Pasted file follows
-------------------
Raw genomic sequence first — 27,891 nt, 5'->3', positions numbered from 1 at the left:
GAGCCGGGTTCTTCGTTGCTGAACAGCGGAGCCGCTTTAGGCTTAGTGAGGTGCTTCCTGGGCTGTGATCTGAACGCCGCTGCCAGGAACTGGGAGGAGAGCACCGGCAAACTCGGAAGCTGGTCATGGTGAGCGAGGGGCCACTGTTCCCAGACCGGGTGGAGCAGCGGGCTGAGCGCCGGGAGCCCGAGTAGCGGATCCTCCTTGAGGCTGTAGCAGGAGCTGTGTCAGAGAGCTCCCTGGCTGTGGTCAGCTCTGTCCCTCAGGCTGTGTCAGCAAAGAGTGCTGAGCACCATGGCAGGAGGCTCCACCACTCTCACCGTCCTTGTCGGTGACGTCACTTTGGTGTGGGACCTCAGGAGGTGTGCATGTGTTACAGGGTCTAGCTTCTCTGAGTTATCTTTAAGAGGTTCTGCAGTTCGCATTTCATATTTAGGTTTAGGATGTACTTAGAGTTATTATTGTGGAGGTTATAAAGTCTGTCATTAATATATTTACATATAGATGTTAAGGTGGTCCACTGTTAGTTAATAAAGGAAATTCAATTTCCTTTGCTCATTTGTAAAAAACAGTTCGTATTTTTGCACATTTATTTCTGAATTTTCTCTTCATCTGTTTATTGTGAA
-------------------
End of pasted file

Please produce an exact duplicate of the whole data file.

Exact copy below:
Raw genomic sequence first — 27,891 nt, 5'->3', positions numbered from 1 at the left:
GAGCCGGGTTCTTCGTTGCTGAACAGCGGAGCCGCTTTAGGCTTAGTGAGGTGCTTCCTGGGCTGTGATCTGAACGCCGCTGCCAGGAACTGGGAGGAGAGCACCGGCAAACTCGGAAGCTGGTCATGGTGAGCGAGGGGCCACTGTTCCCAGACCGGGTGGAGCAGCGGGCTGAGCGCCGGGAGCCCGAGTAGCGGATCCTCCTTGAGGCTGTAGCAGGAGCTGTGTCAGAGAGCTCCCTGGCTGTGGTCAGCTCTGTCCCTCAGGCTGTGTCAGCAAAGAGTGCTGAGCACCATGGCAGGAGGCTCCACCACTCTCACCGTCCTTGTCGGTGACGTCACTTTGGTGTGGGACCTCAGGAGGTGTGCATGTGTTACAGGGTCTAGCTTCTCTGAGTTATCTTTAAGAGGTTCTGCAGTTCGCATTTCATATTTAGGTTTAGGATGTACTTAGAGTTATTATTGTGGAGGTTATAAAGTCTGTCATTAATATATTTACATATAGATGTTAAGGTGGTCCACTGTTAGTTAATAAAGGAAATTCAATTTCCTTTGCTCATTTGTAAAAAACAGTTCGTATTTTTGCACATTTATTTCTGAATTTTCTCTTCATCTGTTTATTGTGAA